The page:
How and why did the MSU run such a large surplus? Expenses have been carefully monitored and continue to fall thanks to the diligence of staff across the board. In addition, revenues from our business units (TwelvEighty, Union Market and Underground Media + Design) are on the rise.  We made changes to the health insurance plan that have resulted in increased coverage at a reduced cost, which saved money and created the potential for savings in future years as well.  Our businesses are continuing to expand and several of our long-term financial commitments retire this year. Therefore, we are cautiously optimistic about the 2012/2013 fiscal year, in which we are currently operating.

     At the same time as we recognize these successes, it is important to make note of opportunities for improvement.  We must continually evaluate the level of service that the MSU provides and always strive to make improvements.  Our primary concern is - and always should be - providing services to students. To that end, the MSU has improved upon several of its service offerings recently, including the expansion of the Mac Farmstand by two whole months. Additionally, the MSU Night Market, organized under the Diversity Services portfolio, is another welcome enhancement to student life.  Moreover, campus has recently seen an increase in the hours of operation of the Student Walk Home Attendant Team (SWHAT), as well as increased funding directly to MSU Clubs by more than $10,000. The MSU Clubs Department currently has more than 300 status clubs, inside one of the best funded systems in the province.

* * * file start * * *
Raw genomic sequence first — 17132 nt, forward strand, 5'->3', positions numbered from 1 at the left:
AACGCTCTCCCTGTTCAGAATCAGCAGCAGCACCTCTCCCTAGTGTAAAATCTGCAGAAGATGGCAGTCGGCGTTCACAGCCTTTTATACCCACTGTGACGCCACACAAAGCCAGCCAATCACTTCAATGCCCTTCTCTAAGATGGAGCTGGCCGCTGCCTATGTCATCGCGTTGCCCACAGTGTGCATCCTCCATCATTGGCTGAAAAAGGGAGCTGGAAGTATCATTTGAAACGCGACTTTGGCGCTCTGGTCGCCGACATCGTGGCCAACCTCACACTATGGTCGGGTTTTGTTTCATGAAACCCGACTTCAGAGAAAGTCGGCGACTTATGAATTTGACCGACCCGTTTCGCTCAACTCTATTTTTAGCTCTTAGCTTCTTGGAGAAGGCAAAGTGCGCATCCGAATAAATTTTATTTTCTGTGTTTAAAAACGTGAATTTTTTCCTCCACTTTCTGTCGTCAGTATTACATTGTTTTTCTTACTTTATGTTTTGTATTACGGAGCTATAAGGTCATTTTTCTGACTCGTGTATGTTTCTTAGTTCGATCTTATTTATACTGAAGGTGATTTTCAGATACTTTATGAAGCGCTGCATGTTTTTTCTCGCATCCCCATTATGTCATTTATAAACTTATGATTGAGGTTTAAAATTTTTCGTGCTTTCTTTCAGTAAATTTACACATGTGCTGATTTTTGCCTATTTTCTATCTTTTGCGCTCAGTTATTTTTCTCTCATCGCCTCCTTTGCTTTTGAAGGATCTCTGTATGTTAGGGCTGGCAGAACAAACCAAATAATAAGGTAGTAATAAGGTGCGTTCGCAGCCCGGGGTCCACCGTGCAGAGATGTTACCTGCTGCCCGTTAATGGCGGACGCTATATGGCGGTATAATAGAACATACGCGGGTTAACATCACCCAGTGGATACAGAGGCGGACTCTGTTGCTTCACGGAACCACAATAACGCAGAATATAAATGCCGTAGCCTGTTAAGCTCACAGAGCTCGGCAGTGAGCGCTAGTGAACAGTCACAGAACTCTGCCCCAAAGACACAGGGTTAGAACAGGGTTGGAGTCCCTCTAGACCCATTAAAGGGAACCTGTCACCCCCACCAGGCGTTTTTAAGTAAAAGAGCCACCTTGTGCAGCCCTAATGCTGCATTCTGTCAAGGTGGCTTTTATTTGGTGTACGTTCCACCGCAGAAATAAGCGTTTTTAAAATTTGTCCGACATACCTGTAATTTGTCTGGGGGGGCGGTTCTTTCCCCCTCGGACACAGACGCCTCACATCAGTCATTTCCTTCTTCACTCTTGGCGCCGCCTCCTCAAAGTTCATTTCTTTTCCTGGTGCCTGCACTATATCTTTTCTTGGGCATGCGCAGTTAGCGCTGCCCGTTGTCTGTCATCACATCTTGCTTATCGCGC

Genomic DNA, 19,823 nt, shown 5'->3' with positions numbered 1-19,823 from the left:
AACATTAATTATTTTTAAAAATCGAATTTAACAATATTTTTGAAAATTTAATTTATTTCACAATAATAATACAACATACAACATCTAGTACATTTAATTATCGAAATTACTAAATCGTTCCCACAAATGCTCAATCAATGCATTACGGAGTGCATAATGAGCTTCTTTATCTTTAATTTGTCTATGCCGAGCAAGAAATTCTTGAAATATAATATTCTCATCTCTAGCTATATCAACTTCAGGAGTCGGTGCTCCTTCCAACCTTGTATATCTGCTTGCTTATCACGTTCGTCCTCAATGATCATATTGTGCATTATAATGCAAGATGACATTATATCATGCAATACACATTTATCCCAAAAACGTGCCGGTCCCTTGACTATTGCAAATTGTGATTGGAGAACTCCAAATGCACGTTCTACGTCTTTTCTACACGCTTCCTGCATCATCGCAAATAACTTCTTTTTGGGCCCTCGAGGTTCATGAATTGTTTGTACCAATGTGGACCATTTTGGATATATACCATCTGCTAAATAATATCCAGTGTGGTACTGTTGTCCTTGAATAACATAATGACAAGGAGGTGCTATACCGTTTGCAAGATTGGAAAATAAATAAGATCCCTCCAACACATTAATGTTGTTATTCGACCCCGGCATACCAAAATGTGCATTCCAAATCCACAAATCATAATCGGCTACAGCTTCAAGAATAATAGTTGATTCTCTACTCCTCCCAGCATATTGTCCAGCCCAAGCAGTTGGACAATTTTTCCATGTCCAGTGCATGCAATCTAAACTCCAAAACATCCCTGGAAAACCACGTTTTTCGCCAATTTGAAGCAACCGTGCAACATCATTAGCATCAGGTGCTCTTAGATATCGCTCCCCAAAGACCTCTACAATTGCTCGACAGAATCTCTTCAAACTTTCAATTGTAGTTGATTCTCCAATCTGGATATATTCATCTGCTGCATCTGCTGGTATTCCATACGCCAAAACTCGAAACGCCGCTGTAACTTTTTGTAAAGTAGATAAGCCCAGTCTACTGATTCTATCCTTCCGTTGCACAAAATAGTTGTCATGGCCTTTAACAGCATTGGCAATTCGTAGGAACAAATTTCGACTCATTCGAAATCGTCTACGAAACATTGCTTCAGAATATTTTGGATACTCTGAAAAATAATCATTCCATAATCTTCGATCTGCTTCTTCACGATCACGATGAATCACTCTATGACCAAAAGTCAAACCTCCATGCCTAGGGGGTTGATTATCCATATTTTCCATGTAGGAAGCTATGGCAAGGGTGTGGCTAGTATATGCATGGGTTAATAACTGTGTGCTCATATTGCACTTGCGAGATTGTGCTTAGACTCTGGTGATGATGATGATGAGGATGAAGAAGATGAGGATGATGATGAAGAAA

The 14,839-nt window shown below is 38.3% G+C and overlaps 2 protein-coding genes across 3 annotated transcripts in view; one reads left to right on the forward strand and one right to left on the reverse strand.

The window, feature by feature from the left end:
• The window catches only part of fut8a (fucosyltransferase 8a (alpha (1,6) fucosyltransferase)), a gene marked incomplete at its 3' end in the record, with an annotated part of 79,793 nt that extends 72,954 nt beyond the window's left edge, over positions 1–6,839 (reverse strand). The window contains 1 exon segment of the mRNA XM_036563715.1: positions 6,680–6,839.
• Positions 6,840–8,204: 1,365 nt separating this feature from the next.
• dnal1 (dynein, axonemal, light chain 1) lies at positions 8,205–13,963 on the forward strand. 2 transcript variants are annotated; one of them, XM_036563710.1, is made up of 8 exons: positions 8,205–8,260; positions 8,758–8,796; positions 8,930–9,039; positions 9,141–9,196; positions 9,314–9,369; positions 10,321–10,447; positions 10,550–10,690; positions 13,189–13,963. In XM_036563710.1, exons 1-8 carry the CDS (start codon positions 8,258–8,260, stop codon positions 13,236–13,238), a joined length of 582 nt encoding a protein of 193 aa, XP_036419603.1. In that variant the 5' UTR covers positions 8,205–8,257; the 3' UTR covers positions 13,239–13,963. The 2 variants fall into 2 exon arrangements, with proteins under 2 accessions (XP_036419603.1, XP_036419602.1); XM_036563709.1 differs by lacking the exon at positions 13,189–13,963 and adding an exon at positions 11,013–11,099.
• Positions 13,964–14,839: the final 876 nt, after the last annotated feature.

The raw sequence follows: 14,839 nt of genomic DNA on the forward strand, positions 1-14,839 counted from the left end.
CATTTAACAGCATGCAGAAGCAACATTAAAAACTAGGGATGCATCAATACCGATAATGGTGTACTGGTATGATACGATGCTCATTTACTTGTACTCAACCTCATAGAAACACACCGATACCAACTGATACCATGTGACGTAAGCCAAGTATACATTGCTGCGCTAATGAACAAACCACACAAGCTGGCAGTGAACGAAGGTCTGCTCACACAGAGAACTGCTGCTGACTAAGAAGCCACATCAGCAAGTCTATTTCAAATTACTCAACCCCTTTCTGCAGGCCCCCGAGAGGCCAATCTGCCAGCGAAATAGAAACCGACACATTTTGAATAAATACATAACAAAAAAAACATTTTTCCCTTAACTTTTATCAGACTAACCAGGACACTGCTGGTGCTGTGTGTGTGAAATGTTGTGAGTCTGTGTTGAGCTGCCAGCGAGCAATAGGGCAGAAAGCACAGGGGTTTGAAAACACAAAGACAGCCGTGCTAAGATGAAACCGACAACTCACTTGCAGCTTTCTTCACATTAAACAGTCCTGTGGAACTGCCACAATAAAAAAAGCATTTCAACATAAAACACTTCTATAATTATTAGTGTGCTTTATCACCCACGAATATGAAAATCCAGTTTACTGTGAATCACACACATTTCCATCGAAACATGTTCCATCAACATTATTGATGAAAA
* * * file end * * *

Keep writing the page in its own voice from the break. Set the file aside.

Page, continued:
Read the full Audited Statements of the MSU here.

     During the auditing process, our accounting practices are examined and issues and/or deficiencies are identified in order to make sure we have the opportunity to respond before they turn into serious problems. This year I’m proud to report that no significant internal control deficiencies were reported. KPMG identified a few small issues that we should correct in order to be more effective. One such issue is the lack of an investment policy.  Currently, the MSU reviews its investment parameters annually with the organization’s investment advisors to ensure appropriate risk tolerance and investment objectives. I will be working on formulating this approach into an organizational policy and further detailing the proper treatment of reserve funds. Addressing this lack of policy is something that will be undertaken this year and I expect to bring it to the SRA in the next few months.

     I look forward to continuing in the positive direction with the help and support of every member of the organization.  After a successful year like 2011/2012, we are making plans to implement financial policies that will prevent multi-year losses and mitigate the impacts of future deficits.  Additionally, we are looking at systems to more closely monitor spending and we are constantly striving to improve sales and service delivery to students. Expect great service, continued improvements to operations and a strong financial year from your MSU in 2012/2013!


Jeff Wyngaarden
Vice President (Finance)
905-525-9140 ext. 24109